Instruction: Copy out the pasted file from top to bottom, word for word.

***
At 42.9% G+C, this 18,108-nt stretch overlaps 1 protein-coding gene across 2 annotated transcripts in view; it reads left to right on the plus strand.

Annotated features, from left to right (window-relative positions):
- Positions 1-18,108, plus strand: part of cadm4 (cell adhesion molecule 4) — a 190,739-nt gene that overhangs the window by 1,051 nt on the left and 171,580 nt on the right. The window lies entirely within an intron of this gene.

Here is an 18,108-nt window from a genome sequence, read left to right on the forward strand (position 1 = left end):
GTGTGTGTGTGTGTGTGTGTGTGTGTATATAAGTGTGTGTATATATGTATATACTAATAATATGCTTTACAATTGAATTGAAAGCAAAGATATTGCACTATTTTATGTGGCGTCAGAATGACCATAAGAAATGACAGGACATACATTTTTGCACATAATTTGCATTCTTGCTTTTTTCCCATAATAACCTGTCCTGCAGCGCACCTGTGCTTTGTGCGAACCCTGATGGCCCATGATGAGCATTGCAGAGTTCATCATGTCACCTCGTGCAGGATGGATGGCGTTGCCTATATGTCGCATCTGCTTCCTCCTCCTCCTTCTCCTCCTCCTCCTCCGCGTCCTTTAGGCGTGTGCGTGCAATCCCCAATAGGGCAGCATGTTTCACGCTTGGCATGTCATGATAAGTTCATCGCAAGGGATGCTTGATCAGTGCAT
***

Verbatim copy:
At 42.9% G+C, this 18,108-nt stretch overlaps 1 protein-coding gene across 2 annotated transcripts in view; it reads left to right on the plus strand.

Annotated features, from left to right (window-relative positions):
- Positions 1-18,108, plus strand: part of cadm4 (cell adhesion molecule 4) — a 190,739-nt gene that overhangs the window by 1,051 nt on the left and 171,580 nt on the right. The window lies entirely within an intron of this gene.

Here is an 18,108-nt window from a genome sequence, read left to right on the forward strand (position 1 = left end):
GTGTGTGTGTGTGTGTGTGTGTGTGTATATAAGTGTGTGTATATATGTATATACTAATAATATGCTTTACAATTGAATTGAAAGCAAAGATATTGCACTATTTTATGTGGCGTCAGAATGACCATAAGAAATGACAGGACATACATTTTTGCACATAATTTGCATTCTTGCTTTTTTCCCATAATAACCTGTCCTGCAGCGCACCTGTGCTTTGTGCGAACCCTGATGGCCCATGATGAGCATTGCAGAGTTCATCATGTCACCTCGTGCAGGATGGATGGCGTTGCCTATATGTCGCATCTGCTTCCTCCTCCTCCTTCTCCTCCTCCTCCTCCGCGTCCTTTAGGCGTGTGCGTGCAATCCCCAATAGGGCAGCATGTTTCACGCTTGGCATGTCATGATAAGTTCATCGCAAGGGATGCTTGATCAGTGCAT